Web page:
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No one is expecting you to speak fluent Turkish when you’re visiting Turkey, but knowing a few words will help you connect with the locals and get around the country a bit easier. Check out our list of 21 essential phrases that every visitor to Turkey should be familiar with.
Merhaba (mehr-hah-bah) / Hello
Definitely one of the most useful words while you’re in Turkey, the first encounter with anyone begins with this word, and the fact that it’s so easy to pronounce is a plus.
Hoşgeldin (Hosh-gel-duhn) / Welcome
When you get off the plane, you’ll probably come across this word in the airport and will continue to hear it often when people welcome you to their homes or stores. The proper response to this is Hoşbulbum (hosh-bul-dum), which roughly translates to “I feel welcomed.”
Günaydın (gew-nahy-duhn) / Good morning
This phrase is another great greeting that can be used when it’s morning and you want to be extra polite.
İyi akşamlar/geceler (ee-yee ahk-sham-lar / geh-jeh-lehr) / Good evening/night
There is a difference between these two because iyi geceler is only used when you’re about to go to bed, while iyi akşamlar is used to greet or bid farewell to someone when it’s nighttime.
Nasılsınız (nahs-sujl-suh-nuhz) / How are you?
In Turkish, the –ız formal suffix is always used when you’re addressing someone who you don’t know, but in this case, if you know the person, you can also just say nasılsın.
İyiyim, teşekkürler (ee-yee-yim tesh-ek-kewr eh-dehr-eem) / I’m good, thank you
This phrase is the standard response when someone asks you how you are, plus now you also know how to say thank you.
Güle Güle (gew-leh gew-leh) / Goodbye
If you’d rather avoid the whole morning and evening scenarios, then opt for the simple goodbye when you’re leaving and want to bid farewell.
Lütfen (lewt-fehn) / Please
Please and thank you are the essential polite words in any language, so it’s good to know them in Turkish as well.
Affedersiniz (af-feh-dehr-see-neez) / Pardon me
If you’re on a crowded metro and need to get off, you can use this to politely gesture, or just say it to get someone’s attention if you want to ask them something.
Bir şey değil (beer-shey deh-yeel) / You’re welcome
Bir şey değil literally translates to “it’s nothing,” and it is the best way to respond when someone thanks you for something.
Efendim (eh-fen-deem) / Pardon
When you want someone to repeat themselves because you didn’t hear them, you can use this word. Some people also prefer to answer the phone using this word.
Adınız ne (ah-duh-nuz neh) / What is your name?
The formal suffix is once again used here. When you’re asking for someone’s name, it’s polite to address them in the formal tone.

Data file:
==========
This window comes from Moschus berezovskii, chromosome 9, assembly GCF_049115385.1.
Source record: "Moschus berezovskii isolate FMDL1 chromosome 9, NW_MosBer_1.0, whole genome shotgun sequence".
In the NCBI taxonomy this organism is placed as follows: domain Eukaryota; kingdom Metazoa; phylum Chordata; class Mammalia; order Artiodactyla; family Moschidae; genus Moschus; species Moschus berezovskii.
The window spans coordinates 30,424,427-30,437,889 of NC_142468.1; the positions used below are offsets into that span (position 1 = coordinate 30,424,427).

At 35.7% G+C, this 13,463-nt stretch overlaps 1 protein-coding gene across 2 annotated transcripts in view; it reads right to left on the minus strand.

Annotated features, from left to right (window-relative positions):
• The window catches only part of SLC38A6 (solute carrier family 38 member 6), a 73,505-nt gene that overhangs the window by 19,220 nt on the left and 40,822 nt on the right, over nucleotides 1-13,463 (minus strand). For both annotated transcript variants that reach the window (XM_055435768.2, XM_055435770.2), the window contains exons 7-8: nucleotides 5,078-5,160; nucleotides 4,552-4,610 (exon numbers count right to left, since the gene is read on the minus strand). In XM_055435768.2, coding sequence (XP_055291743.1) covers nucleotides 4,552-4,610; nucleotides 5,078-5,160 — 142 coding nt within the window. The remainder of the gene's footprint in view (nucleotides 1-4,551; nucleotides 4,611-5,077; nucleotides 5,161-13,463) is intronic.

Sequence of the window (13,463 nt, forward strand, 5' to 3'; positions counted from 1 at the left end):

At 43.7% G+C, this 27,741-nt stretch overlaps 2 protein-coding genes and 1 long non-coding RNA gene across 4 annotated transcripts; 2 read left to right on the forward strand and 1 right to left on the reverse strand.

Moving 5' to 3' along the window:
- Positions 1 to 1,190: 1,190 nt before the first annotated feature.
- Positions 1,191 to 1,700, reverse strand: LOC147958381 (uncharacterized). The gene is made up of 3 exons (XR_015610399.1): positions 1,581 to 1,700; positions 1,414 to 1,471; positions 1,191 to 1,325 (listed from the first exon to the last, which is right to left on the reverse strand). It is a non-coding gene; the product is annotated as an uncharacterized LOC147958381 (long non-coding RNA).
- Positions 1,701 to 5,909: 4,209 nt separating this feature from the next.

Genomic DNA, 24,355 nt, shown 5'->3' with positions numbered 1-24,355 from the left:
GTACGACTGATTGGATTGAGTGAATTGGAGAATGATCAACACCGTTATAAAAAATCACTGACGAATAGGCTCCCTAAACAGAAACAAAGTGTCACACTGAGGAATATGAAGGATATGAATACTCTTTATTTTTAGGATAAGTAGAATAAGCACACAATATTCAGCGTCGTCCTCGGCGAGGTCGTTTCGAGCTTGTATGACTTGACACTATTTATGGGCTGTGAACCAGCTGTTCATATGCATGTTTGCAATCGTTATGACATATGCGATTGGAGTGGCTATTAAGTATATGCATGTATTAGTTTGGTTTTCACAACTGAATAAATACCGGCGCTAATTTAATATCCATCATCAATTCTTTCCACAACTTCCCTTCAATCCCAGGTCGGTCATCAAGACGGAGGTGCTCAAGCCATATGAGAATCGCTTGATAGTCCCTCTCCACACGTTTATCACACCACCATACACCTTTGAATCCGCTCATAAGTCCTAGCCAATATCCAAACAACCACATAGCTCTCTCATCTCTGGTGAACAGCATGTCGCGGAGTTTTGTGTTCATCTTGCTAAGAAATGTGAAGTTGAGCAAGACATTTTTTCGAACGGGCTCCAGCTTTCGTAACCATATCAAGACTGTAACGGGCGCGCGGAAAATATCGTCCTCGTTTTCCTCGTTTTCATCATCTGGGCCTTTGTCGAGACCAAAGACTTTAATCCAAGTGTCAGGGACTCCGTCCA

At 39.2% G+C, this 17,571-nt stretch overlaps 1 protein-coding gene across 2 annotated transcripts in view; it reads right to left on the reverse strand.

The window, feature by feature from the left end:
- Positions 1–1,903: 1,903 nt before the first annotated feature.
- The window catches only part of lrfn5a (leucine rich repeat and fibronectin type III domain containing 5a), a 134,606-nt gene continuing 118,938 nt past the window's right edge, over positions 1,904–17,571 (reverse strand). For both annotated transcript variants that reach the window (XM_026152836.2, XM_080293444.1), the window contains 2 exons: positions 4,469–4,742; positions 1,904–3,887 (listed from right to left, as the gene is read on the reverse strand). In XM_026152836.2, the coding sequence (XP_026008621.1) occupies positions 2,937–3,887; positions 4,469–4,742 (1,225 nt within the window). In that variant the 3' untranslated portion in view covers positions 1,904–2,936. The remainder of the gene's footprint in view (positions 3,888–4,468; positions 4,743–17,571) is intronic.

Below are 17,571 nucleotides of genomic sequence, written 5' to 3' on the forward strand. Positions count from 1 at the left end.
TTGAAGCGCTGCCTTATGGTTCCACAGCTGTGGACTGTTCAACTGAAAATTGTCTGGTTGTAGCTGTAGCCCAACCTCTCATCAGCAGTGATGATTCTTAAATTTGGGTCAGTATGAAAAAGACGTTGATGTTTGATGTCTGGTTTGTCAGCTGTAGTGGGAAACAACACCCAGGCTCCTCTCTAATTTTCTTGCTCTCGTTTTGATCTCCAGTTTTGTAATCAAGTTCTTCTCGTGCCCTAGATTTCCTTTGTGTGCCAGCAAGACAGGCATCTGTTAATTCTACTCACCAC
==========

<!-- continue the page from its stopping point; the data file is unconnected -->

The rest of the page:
Adım (ah-duhm) / My name is
Of course, once you’ve asked someone their name, you’ll want to tell them yours, and this is the way to do it (just add your name at the end).
Tuvalet Nerede (too-wa-let ne-re-de) / Where is the bathroom?
Finding a bathroom in Turkey is never a problem; it’s also not frowned upon to go into restaurants and cafés and use the bathroom even though you’re not a customer.
Sağ Sapın / Sol Sapın (sah sap-ihn sol sap-ihn) / Turn Right/Turn Left
When you get into a cab and want to direct the driver in the right direction, then make sure you know your left from your right in Turkish.
Düz Gidelim (dewz gee-de-leem) / Straight Ahead
Düz Gidelim is another important phrase to know in the taxi when you don’t want your driver making any sudden turns and continue on the current path.
Ne Kadar (ne ka-dahr) / How much?
When you’re shopping in the Grand Bazaar, or any other place, this is a great phrase to know when you want the price of something.
Bakar mısınız (bah-car mih-see-neez) / Excuse me
When you’re at a restaurant and need to get a waiter’s attention, you can use this phrase so that they come to the table.
Hesap Lütfen (he-sahp lewt-fehn) / The check please
When you’re at a restaurant and want to pay up and go, you can use the previously mentioned phase to get your waiter’s attention, and then ask for the check.
Çok Pahalı (tshok pah-hah-lee) / Too expensive
You’ll often use this particular expression at the Grand Bazaar when you’re getting ready to haggle for the price; the next step would be to walk away until the seller gives you a more reasonable price.
Acıktım (ah-jig-teem) / I’m hungry
When it’s time for something to eat, you can tell everyone around you that your stomach is ready for some delicious Turkish food.